In situ observation of reversible rippling in multi-walled boron nitride nanotubes
Department of Mechanical Engineering-Engineering Mechanics, Department of Physics
The recent observation of high flexibility in buckled boron nitride nanotubes (BNNTs) contradicts the pre-existing belief about BN nanotube brittleness due to the partially ionic character of bonding between the B and N atoms. However, the underlying mechanisms and relationships within the nanotube remained unexplored. This study reports for the first time the buckling mechanism in multi-walled BNNTs upon severe mechanical deformation. Individual BNNTs were deformed inside a transmission electron microscope (TEM) equipped with an in situ atomic force microscopy holder. High-resolution TEM images revealed that bent BNNTs form multiple rippling upon buckling. The critical strain to form the first ripple was measured as 4.1% and the buckling process was reversible up to 26% strain. As opposed to carbon nanotubes, the BNNTs buckled into V-shaped ripples rather than smooth wavy shapes. The rippling wavelength was quantified in terms of the outer diameter and thickness of the nanotubes. The BNNTs showed a larger rippling wavelength compared to that of CNTs with the same number of walls. This difference was explained by the tendency of BN structures to reduce the number of thermodynamically unfavorable B–B and N–N bonds at the sharp corners in the rippling regions. The BNNTs' structure also exhibited a higher fracture strain compared to their counterpart.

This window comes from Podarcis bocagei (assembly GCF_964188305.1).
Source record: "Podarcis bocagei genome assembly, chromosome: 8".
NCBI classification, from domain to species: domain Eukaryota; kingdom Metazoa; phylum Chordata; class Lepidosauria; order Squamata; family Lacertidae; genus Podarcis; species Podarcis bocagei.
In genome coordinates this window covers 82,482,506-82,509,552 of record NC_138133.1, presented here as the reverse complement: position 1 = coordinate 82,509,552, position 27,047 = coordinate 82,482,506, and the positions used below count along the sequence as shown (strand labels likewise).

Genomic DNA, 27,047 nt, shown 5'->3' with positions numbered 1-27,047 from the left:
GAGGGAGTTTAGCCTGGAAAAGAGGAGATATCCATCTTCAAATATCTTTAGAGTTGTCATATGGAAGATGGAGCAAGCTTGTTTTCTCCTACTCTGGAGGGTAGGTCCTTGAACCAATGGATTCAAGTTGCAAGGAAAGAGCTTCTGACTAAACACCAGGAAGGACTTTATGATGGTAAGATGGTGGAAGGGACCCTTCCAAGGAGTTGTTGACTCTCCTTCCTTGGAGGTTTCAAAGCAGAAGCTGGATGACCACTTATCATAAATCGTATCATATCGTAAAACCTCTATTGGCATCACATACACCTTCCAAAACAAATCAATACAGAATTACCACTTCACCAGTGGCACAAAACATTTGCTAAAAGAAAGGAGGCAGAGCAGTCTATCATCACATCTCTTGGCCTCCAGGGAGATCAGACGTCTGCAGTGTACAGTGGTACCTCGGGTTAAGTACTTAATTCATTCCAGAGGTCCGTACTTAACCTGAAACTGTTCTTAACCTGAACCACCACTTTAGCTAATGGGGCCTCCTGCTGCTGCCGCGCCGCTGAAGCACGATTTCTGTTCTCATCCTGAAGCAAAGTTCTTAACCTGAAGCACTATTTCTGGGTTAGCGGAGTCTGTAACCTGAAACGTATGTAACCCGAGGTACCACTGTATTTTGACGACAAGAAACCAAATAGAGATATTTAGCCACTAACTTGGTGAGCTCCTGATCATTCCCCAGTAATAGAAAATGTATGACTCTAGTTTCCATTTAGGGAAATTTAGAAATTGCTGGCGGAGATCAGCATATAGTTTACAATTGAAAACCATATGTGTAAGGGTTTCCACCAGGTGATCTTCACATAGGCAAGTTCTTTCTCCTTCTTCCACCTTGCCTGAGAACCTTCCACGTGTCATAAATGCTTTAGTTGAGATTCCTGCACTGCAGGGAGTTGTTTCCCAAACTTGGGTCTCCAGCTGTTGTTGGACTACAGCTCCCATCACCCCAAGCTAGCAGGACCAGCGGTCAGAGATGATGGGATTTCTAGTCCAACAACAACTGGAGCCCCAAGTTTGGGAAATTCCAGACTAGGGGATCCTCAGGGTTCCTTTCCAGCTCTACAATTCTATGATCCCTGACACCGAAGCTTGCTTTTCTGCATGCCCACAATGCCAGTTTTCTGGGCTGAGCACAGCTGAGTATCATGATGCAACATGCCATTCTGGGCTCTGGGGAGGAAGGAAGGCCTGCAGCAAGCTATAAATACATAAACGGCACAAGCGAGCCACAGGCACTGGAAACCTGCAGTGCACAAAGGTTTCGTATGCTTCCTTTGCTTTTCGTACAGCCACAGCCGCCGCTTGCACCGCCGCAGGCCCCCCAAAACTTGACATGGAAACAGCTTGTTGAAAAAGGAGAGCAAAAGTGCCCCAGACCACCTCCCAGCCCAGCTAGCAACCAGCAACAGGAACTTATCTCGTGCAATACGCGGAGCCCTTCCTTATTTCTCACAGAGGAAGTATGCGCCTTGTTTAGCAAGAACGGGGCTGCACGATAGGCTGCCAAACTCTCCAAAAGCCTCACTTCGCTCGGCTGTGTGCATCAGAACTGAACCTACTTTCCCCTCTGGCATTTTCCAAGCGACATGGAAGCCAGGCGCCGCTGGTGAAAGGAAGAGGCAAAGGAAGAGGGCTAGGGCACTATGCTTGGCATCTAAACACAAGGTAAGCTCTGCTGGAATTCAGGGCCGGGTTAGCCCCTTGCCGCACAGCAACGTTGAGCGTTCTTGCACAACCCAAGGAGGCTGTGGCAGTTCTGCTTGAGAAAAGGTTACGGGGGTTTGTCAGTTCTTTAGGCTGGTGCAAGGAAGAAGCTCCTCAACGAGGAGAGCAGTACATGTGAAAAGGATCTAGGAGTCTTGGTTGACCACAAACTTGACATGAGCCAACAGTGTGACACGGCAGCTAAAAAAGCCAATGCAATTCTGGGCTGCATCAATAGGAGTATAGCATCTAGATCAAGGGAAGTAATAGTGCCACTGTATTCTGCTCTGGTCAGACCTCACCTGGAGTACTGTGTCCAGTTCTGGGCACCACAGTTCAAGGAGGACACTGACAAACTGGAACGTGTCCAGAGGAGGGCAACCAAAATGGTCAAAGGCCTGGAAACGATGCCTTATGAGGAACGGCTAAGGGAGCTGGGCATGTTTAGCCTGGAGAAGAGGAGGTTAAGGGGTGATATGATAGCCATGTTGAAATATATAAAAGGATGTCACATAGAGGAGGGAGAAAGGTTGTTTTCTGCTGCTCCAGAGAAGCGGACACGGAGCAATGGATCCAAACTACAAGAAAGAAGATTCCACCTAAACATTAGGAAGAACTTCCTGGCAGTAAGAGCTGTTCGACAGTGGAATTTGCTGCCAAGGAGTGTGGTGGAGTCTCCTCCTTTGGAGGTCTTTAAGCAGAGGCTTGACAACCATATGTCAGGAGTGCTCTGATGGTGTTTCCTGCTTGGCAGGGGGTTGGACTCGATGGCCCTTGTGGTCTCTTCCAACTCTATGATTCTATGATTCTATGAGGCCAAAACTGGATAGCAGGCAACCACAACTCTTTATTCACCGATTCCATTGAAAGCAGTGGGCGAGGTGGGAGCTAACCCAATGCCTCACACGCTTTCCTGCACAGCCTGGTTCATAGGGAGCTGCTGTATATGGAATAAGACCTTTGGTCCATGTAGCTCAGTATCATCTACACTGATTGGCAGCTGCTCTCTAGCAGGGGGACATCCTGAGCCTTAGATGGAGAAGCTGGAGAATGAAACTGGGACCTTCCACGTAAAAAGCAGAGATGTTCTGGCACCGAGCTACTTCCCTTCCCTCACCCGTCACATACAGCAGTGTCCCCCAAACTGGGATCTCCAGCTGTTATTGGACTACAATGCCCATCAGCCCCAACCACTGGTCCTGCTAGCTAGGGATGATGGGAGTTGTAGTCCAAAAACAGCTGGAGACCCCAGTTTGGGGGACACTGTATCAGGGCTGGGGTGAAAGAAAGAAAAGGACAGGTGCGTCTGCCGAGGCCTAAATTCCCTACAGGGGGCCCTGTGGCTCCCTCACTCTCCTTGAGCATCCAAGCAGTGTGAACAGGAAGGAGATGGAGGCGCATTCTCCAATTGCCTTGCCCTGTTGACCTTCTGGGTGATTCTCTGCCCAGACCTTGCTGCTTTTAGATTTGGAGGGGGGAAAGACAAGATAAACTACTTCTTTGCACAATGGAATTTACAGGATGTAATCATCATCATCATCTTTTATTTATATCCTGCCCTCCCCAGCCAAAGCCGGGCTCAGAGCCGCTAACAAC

Ghassemi, H. M.,
Lee, C. H.,
Yap, Y. K.,
In situ observation of reversible rippling in multi-walled boron nitride nanotubes.
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